Last Updated Apr 8, 2008 12:23 PM EDT
Indeed, the International Financial Reporting Standards (called "Eye for S") is about to become a big part of their lives. Yet few American business schools teach IFRS. They offer instruction instead for the U.S. GAAP (Generally Accepted Accounting Practices) used by most U.S. firms.
With the U.S. being the odd man out, more than 100 countries, including China, Korea and the entire European Union, have adopted IFRS, developed by the London-based International Accounting Standards Board. Even Canada, which has used its own version of U.S. GAAP, is switching to IFRS.
Bowing to global realities, the U.S. Securities & Exchange Commission agreed last year to give up its practice of forcing U.S. firms using IFRS to "reconcile" their data with GAAP. A much bigger step could occur this year if the SEC allows U.S. firms to chose which of the two standards they want to use.
Getting in step could be critical for C-Suite types. Some believe that IFRS will become mandatory worldwide by 2013. There's no fighting it. "The train has already left the station, Jeffrey P. Mahoney, general counsel of the Council of Institution Investors, told me.
Although many of the differences between IFRS and GAAP have been gradually worked out, there are some important, divergent philosophies. In general, IFRS is much more principles-based, meaning that it gives a model but doesn't offer prescriptive template for handling accounting as the more rules-based GAAP does.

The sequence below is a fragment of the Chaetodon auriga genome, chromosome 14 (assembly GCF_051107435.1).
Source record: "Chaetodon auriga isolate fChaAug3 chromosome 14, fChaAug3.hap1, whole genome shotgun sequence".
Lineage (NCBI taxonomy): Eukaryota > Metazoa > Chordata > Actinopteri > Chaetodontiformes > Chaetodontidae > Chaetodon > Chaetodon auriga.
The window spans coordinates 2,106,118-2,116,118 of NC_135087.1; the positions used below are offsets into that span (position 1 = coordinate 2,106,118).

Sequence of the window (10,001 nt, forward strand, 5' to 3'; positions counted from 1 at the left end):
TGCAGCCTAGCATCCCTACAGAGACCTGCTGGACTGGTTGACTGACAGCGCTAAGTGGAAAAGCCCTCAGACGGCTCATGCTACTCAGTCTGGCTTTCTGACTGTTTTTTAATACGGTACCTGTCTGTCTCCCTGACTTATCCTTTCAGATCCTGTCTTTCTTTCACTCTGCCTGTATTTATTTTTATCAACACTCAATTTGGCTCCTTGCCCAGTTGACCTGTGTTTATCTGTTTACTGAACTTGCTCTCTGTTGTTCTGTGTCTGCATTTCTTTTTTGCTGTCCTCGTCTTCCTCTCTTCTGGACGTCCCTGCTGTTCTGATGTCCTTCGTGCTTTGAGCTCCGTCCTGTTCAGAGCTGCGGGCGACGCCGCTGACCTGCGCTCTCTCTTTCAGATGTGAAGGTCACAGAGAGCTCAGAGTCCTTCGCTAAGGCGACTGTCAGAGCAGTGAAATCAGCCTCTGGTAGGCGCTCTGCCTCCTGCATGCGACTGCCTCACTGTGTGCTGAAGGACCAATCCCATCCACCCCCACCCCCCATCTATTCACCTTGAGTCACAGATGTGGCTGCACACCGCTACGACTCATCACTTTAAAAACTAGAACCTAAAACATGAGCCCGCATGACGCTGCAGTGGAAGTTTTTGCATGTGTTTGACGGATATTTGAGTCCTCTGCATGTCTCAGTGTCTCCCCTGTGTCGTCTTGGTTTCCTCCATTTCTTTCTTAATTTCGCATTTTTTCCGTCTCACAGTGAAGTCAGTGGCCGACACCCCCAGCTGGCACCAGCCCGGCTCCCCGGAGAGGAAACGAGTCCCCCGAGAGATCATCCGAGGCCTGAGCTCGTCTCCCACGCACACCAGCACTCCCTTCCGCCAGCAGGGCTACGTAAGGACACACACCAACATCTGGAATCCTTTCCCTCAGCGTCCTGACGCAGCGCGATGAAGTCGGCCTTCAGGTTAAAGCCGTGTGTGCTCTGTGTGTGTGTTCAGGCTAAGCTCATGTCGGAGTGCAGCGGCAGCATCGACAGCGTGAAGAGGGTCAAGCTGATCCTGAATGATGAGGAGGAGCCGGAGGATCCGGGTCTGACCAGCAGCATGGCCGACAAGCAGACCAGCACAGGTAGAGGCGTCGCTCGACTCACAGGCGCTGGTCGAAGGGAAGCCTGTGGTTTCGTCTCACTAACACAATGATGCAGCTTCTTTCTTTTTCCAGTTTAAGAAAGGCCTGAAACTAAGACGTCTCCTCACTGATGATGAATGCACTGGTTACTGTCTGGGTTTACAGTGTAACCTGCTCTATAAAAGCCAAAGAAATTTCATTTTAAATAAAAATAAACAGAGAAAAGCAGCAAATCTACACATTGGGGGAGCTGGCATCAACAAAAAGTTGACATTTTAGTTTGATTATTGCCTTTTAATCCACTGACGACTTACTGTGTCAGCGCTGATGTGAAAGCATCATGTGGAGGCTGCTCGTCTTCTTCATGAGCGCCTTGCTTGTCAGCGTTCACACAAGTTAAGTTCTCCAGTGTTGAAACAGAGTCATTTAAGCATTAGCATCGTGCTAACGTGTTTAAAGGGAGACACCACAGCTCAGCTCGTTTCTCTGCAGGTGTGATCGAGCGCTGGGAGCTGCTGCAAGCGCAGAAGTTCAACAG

Other concerns whether IFRS standards will be applied consistently and who will adjudicate conflicting interpretations of the standards. One area of concern also could be that IFRS doesn't track corporate use of complex derivatives for financing. That could become a big deal since the current financial crisis was caused, in part, by financial derivatives involving securitized mortgages.
The good news for larger companies is that many of them who do a lot of business overseas have been using IFRS in their non-U.S. units for several years. For some, at least, the anticipated switch-over won't be so hard. But if global accounting standards are converging, does it mean the time is coming for one global securities cop to act as regulator?